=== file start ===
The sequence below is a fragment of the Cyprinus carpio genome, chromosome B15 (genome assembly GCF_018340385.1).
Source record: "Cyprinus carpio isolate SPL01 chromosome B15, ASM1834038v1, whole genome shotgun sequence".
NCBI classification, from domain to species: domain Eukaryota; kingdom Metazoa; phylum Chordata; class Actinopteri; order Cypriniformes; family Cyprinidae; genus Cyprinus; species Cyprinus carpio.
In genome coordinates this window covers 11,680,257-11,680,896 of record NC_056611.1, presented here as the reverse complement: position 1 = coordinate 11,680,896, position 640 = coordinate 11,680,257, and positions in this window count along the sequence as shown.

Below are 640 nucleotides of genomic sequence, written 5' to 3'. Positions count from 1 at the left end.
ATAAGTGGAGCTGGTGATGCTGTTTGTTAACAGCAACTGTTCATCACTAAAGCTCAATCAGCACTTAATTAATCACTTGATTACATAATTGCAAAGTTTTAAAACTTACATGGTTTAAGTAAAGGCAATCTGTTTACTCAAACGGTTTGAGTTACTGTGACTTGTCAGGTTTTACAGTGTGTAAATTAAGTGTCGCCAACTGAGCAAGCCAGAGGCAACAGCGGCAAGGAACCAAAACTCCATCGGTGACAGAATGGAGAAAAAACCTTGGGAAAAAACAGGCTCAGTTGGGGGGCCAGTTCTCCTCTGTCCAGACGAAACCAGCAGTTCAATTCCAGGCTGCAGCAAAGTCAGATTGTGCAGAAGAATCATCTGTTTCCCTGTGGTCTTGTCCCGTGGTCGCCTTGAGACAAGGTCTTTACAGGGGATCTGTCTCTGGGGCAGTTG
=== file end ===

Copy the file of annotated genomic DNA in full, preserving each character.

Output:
The sequence below is a fragment of the Cyprinus carpio genome, chromosome B15 (genome assembly GCF_018340385.1).
Source record: "Cyprinus carpio isolate SPL01 chromosome B15, ASM1834038v1, whole genome shotgun sequence".
NCBI classification, from domain to species: domain Eukaryota; kingdom Metazoa; phylum Chordata; class Actinopteri; order Cypriniformes; family Cyprinidae; genus Cyprinus; species Cyprinus carpio.
In genome coordinates this window covers 11,680,257-11,680,896 of record NC_056611.1, presented here as the reverse complement: position 1 = coordinate 11,680,896, position 640 = coordinate 11,680,257, and positions in this window count along the sequence as shown.

Below are 640 nucleotides of genomic sequence, written 5' to 3'. Positions count from 1 at the left end.
ATAAGTGGAGCTGGTGATGCTGTTTGTTAACAGCAACTGTTCATCACTAAAGCTCAATCAGCACTTAATTAATCACTTGATTACATAATTGCAAAGTTTTAAAACTTACATGGTTTAAGTAAAGGCAATCTGTTTACTCAAACGGTTTGAGTTACTGTGACTTGTCAGGTTTTACAGTGTGTAAATTAAGTGTCGCCAACTGAGCAAGCCAGAGGCAACAGCGGCAAGGAACCAAAACTCCATCGGTGACAGAATGGAGAAAAAACCTTGGGAAAAAACAGGCTCAGTTGGGGGGCCAGTTCTCCTCTGTCCAGACGAAACCAGCAGTTCAATTCCAGGCTGCAGCAAAGTCAGATTGTGCAGAAGAATCATCTGTTTCCCTGTGGTCTTGTCCCGTGGTCGCCTTGAGACAAGGTCTTTACAGGGGATCTGTCTCTGGGGCAGTTG